Daimler commercial vans' US sales to match 2009 deliveries
DETROIT: Daimler AG, the maker of Mercedes-Benz cars, predicts U.S. sales of its commercial vans this year will match 2009 deliveries after distribution was shifted to luxury retailers from truck-savvy Dodge dealers.
Sprinter's U.S. sales through November at Mercedes and Freightliner dealerships fell a combined 8.1 percent compared with the same period last year at Dodge and Freightliner stores, according to Autodata Corp., a Woodcliff Lake, New Jerseybased researcher.
"We will get there," Claus Tritt, Mercedes commercial vans general manager, said last week about 2010 sales equaling the previous year's total. "It's coming together," he added in the telephone interview.
U.S. Mercedes dealers sold 3,917 Sprinter vans during the first 11 months while deliveries by Freightliner outlets more than tripled to 3,263. A year earlier, more than 300 Dodge dealers accounted for 87 percent of the 7,817 sold.
A total of 8,353 Sprinter vans were sold last year through Dodge and Freightliner stores in the U.S., according to Mercedes, part of Stuttgart, Germany-based Daimler.
Tritt oversaw the transition of moving Sprinter sales to Mercedes dealers from the Dodge outlets that had sold the trucks since 2003. The Dodge, Chrysler and Jeep brands were part of DaimlerChrysler AG until it sold the Auburn Hills, Michigan-base Chrysler Group in 2007. Fiat SpA took control of the group last year and split off Ram trucks as a brand separate from Dodge.
Mercedes dealers are required to have a separate display area for the commercial vehicle and to provide those customers with dedicated technicians and sales staff, Tritt said.
While Sprinter sales at Mercedes dealerships started slowly, they have grown to about two-thirds of monthly Sprinter volume, Ernst Lieb, head of Mercedes' U.S. unit, said in an interview at the Los Angeles Auto Show last month.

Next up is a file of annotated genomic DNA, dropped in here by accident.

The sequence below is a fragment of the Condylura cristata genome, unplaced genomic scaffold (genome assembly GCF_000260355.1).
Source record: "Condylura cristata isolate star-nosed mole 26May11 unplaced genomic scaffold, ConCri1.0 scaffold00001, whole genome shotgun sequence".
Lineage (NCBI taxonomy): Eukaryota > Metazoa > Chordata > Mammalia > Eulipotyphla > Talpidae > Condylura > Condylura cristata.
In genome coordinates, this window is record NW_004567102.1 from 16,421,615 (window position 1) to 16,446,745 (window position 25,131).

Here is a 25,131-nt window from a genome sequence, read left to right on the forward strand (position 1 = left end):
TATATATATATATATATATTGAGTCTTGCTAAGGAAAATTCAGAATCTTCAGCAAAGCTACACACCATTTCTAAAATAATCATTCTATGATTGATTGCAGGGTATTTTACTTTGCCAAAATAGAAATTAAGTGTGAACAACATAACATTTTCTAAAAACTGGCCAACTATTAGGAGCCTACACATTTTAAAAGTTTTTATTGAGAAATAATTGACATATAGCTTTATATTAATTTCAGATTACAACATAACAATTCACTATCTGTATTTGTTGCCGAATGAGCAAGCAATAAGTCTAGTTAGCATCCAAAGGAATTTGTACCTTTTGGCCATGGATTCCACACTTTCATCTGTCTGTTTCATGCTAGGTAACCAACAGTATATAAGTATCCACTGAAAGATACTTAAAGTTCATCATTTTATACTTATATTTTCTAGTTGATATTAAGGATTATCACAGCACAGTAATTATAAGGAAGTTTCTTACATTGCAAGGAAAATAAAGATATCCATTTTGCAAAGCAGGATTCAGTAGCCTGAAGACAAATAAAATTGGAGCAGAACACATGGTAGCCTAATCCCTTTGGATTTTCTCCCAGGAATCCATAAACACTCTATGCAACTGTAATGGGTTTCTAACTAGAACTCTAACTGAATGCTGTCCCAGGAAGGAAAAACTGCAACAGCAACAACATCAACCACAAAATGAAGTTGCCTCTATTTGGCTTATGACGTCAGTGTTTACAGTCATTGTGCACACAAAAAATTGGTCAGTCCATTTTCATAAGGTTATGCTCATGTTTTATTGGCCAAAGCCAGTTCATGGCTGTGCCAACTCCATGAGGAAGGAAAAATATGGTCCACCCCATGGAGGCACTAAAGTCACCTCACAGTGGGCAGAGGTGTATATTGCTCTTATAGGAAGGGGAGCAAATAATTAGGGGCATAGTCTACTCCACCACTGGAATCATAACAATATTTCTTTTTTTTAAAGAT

Most of the new Sprinter dealers went out and hired a sales force with experience in commercial-vehicle sales, Lieb said.
"The traditional Mercedes-Benz luxury salesman is not the right guy," he said. "We might have the customer, the owner of the landscaping company or the owner of the hotel who now is interested, but to sell the actual unit" needs a trained sales person.
Daimler added 12 cents, or 0.2 percent, to 51.44 euros at 10:01 a.m. on the Frankfurt exchange. The shares have gained 38 percent this year.
Daimler began selling Sprinter vans in the U.S. in 2001 at its Freightliner dealerships, which continue to sell the vehicles. Daimler has 84 Mercedes and 49 Freightliner stores selling the vans.
Eventually, Daimler wants 180 to 200 Mercedes and Freightliner dealerships selling and servicing Sprinter vans, Tritt said. Mercedes has 352 U.S. dealers, according to the company.
While Daimler has done a good job keeping sales through the distribution changes, its overall place in the full-sized van market remains small, Aaron Bragman, an industry analyst with IHS Automotive, said in an interview Dec. 20.
More than 170,000 fullsize vans were sold in the U.S. so far this year, he said. Ford Motor Co.'s Econoline Van sold 76,051 units this year, according to Autodata.
Bernie Moreno, a Mercedes dealer near Cleveland, said van sales at his dealership, which sold about 60 Sprinters, met his expectations for the year and that he is still "playing around with the right formula for selling them."
"The sales part of it is definitely a different model," he said. "It's not the customer who comes in with their wife and looks at an SL-500 and decides this is the car for them and drives off. We're not getting a lot of people who are buying Sprinters for Christmas."-Courtesy Bloomberg